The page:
Editor’s note: This is the second of a three-part series on video creation tools for Realtors. Read Part 1, “Turn mobile photos into listing videos.”

Have you jumped on the video bandwagon yet? If not, you’re missing a huge opportunity to convert more buyer and seller leads into closed transactions.

Many agents are intimidated by video. They may not like the way they look on camera, or feel it’s too hard to do video well. Or they’re simply too busy.

In the meantime, they’re spending hundreds of hours on Facebook, hoping to generate leads. Others are paying for Google Adwords in the hope the online advertising model will drive visitors from their site.

If you want to put your Web and social media marketing on steroids, using video posted to your personal YouTube channel is one of the most powerful ways to do it.

In a recent webinar, James Wedmore discussed the opt-in conversion rates from various sources. The conversion rate from Google was only 0.58 percent, and the conversion rate from Facebook was 1.24 percent.

Compare this to the conversion rate for YouTube: 4.01 percent. That’s a 691 percent higher conversion rate on YouTube as opposed to Google!

Undoubtedly, the simplest way to start is with your smartphone. All you need is a good external microphone, a tripod, and a little creativity.

But shooting the video is just the beginning. What do you do once you have shot the video?

I have no trouble shooting videos from my iPhone. The challenge is what to do with it once it’s on my phone. I have tried using my webcam and then importing the file into iMovie. While Mac systems tend to be intuitive, iMovie is not. I could trot over to the Mac store for training, but this was too much effort.

I visited YouTube and noticed the “upload” button that appears once you have signed up for a YouTube channel. When you click on the “upload” button, the YouTube video creation panel appears. The interface is clean, simple, and appeared to be easy to use. You can upload your videos from other sources simply by dragging and dropping the video into the screen at the center of the page. The free version supports HD videos up to 15 minutes in length.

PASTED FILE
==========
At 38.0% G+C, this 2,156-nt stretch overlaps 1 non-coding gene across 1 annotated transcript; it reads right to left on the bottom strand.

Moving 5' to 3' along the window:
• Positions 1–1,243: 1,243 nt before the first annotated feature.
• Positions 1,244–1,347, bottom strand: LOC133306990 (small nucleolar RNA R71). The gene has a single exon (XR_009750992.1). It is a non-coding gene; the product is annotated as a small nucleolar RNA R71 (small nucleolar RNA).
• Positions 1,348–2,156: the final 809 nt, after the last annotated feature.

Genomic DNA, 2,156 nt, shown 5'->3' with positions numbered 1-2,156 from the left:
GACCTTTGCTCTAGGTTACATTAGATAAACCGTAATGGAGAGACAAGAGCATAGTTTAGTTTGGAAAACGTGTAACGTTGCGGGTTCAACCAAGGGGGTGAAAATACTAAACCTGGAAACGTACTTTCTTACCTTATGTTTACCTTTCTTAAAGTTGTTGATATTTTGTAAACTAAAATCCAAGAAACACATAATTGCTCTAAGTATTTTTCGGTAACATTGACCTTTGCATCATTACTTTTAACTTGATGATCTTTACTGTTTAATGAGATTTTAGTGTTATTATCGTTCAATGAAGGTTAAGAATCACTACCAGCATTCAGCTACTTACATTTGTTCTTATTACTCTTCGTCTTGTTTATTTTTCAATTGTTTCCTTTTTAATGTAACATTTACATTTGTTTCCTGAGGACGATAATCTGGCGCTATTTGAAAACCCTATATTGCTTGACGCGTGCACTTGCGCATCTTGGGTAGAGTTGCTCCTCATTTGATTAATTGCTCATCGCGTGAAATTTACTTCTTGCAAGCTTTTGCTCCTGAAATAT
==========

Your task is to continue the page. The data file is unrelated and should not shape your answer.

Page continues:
I decided to see how long it would take me to replicate the slide show style video that I did with Ptch, which took about 10 minutes from the download of the app until the completed video slide show (see Part 1).

It took me about 25 minutes from the time I figured out that I had to know which pictures I wanted to include in the video and then to sort through how to do it. Once I had the pictures picked out, YouTube allowed me to arrange them in the order in which I wanted them to appear.

YouTube also allows you to select from a library of music, or to upload music from your own library.

With both Ptch and YouTube, apparently I had to choose a “poster” slide that would be at the front of the slide deck. Placing the main slide I thought belonged at the front of the slide deck didn’t do the trick. Nevertheless, the YouTube version gave me more flexibility in terms of being able to integrate the various functions.

Next, I decided to upload the video I made in iMovie to YouTube to see if I could figure out the editing process intuitively on YouTube. I located the “scissors” icon and that was apparently the basis for doing the editing. The scissors let me trim the beginning and the end of my video. But it was not obvious how to edit out a middle portion where I made a mistake.

The next thing I tried was making a video using the YouTube system. It was as easy as clicking on the record button. Once I finished, I could tag the video, determine the privacy levels, and select any music or captions that I may want to use.

The issue once again was the editing. If I didn’t get the video right the first time, editing was going to prove to be more difficult than I could handle.

On the upside, the automatic posting to YouTube as well as the ability to control the privacy levels on my video is a huge plus over most other systems. YouTube allows me to make my video public, share it with specific friends, “unlist” it, or make it private.

So here’s my take on these various tools. If I can record the video with no errors, my smart phone or tablet is probably the simplest way to make an actual video and to post it easily online. If editing is required, it may be too much trouble for most Realtors. Hire a professional like the folks from HD Hat, WellcomeMat, or Videolicious and focus on your sales business.

If you’re doing a slide show, Ptch was super simple from the iPhone, but didn’t have the flexibility of using YouTube. I suspect that in the long run, doing the slide show in Keynote with a voiceover may be the easiest approach for me because of my many years using Power Point. I can have a “perfect video” since I can edit both the sound track and the slide deck as well as including headings, text boxes, and other animations.

There is a fourth approach to making videos that allows you to tap into your creativity in a fun and entirely different way. Stay tuned for Part 3 to learn more.

Bernice Ross, CEO of RealEstateCoach.com, is a national speaker, trainer and author of the National Association of Realtors’ No. 1 best-seller, “Real Estate Dough: Your Recipe for Real Estate Success.” Hear Bernice’s five-minute daily real estate show, just named “new and notable” by iTunes, at www.RealEstateCoachRadio.com. You can contact her at Bernice@RealEstateCoach.com or @BRoss on Twitter.


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